David is at a difficult age. Puberty is hitting him full-force, and like any thirteen year-old guy, he's noticing girls a whole lot more. David also missed the part of the autism manual where it tells you not to be social. He's a very, very social kid. He wants to say hi and he wants to chat, especially if you're a girl.
He's just not very good at it. He repeats movie dialogue on an endless loop. He asks the same questions over and over and over again because they're the ones he rehearsed in his head before engaging you and your answer might not match what he thought you were going to say, so he asks it again. In short, if you don't know David and his unusual way of speaking and interacting, he can be . . . odd. Even creepy. It hurts my mom heart to say it but I know that it's true, particularly at his age.
David the kid is now David the young man. The five foot two (and growing) one hundred and thirty pound young man. He can be seen as not just creepy, but a potential threat by anyone smaller than him. Which brings me to our beach vacation last week.
David was happily swimming in the ocean - it was later in the day, and not many people were still around. A girl who looked about his age was also swimming alone nearby, and David swam right over to her. After introducing himself, she said hi and made to move away. He followed her, of course - he wasn't done talking to his new friend.
She made some stilted small talk - I couldn't hear her words but her body language spoke volumes. She wanted to be left alone, and David, who is blind to social cues, couldn't see that. Finally, she used her words (kudos to the parents who raised her to be straightforward), and she was loud enough for me to hear.
His smile didn't falter. He stared at her a moment as if he were sure she was teasing him. And he didn't go away.
So I called him out of the water and over to me, much to the girl's relief.
We had a brief talk about how important it is to respect someone's wishes. I explained that the girl wanted to swim alone, and he should let her. I told him it was great that he was trying to be a friend, but once he said hello, he should notice whether he's the one asking all the questions. If he is, they probably don't feel like talking right now. Maybe she just wants some peace and quiet. Maybe her mom and dad will be mad at her for talking to a stranger. Whatever the reason is, right now, she doesn't want to talk and you should let her swim alone.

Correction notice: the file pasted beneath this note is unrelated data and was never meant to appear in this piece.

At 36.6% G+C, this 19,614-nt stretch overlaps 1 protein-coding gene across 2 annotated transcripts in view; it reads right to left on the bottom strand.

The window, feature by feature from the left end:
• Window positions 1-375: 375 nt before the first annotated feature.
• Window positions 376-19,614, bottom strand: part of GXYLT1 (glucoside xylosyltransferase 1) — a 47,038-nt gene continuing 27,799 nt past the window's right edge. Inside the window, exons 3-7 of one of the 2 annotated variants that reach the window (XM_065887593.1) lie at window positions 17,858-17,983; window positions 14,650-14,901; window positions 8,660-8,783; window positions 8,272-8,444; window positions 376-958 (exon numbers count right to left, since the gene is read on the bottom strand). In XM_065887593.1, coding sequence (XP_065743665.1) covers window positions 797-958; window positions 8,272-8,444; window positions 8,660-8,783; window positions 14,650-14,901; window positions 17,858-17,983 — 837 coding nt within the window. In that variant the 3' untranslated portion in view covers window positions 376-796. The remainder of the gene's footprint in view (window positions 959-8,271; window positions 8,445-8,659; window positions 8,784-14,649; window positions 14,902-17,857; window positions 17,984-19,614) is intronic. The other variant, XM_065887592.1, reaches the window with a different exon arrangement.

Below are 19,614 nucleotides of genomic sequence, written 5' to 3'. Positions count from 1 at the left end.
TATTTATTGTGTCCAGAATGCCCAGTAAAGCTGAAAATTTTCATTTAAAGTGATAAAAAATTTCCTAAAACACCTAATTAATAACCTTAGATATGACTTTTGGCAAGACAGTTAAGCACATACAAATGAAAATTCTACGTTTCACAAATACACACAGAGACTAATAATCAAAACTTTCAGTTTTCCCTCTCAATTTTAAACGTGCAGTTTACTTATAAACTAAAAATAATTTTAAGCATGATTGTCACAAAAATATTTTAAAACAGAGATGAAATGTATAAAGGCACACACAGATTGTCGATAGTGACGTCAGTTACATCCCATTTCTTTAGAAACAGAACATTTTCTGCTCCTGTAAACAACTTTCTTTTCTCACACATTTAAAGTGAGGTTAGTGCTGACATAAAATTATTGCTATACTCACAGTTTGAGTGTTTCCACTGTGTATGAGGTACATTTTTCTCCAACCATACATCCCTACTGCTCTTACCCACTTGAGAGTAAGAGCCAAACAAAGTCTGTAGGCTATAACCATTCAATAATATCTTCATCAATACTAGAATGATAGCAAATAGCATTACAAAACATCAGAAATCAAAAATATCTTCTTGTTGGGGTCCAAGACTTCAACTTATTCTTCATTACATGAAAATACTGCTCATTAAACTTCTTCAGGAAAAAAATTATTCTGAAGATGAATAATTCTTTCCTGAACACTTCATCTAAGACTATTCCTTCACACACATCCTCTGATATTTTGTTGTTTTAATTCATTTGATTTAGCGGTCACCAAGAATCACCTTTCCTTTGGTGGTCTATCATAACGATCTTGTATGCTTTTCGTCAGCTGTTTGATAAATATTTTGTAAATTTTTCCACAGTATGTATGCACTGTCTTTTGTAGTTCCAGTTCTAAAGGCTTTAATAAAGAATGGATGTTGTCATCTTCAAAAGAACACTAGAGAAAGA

He got it, and shrugged it off, and went back to swimming a little further down the beach from her, and everything was fine. Later, when we were at dinner and it was just the two of us, I got a little deeper, to reinforce the lesson.
I told David that he's a young man now. He's going to get bigger. And girls have good reason to be afraid of a guy they don't know because sometimes guys can be mean, and say or do things that make girls feel like they're not safe. I told him that unless he knows someone really well from school or the neighborhood, he needs to assume that they're a little afraid of him at first. And he needs to pay attention to who's doing all the talking. Or if they're trying to move away, or they're not answering his questions with more than a word here and there. Is their body pointed away from him? Are they not looking him in the eyes? This is stuff he needs to look for and pay attention to.
Above all, he needs to respect whatever they say. If they say "No, I can't play with you", "I have to go", or "Go away" he should leave them alone, and not take it personally - they just don't know him. I also went over appropriate conversation just to be safe. Telling a girl she's pretty is a nice thing to say to a friend that you've known for awhile. But if you say it to a girl you just met, she's going to be a little afraid of what you mean by that.
It's confusing for him, I know. Especially since we've pushed and worked so hard to encourage him to socialize - he so desperately needs the practice, and he really does love to meet and talk to new people. Girls are confusing enough for a neuro-typical guy who can read body language and facial expressions. For someone like David, it's a complete, chaotic mystery attached to a girl he very much wants to be friends with, if she'll just give him a chance.
These lessons will be reinforced again and again, not just for the sake of proper socialization, but for his long-term safety. Someday I will be gone, and David could very well be an awkward, socially-blind, physically imposing forty year-old guy who tries to start a friendly chat with a girl and ends up with a policeman, or worse - an angry boyfriend, husband, or father - in his face. That thought terrifies me. So we begin reinforcing the lesson that every mother must teach a teenage son: When a girl says "go away," you go. You just do.
Even if it makes you (and your mom) sad, you just do.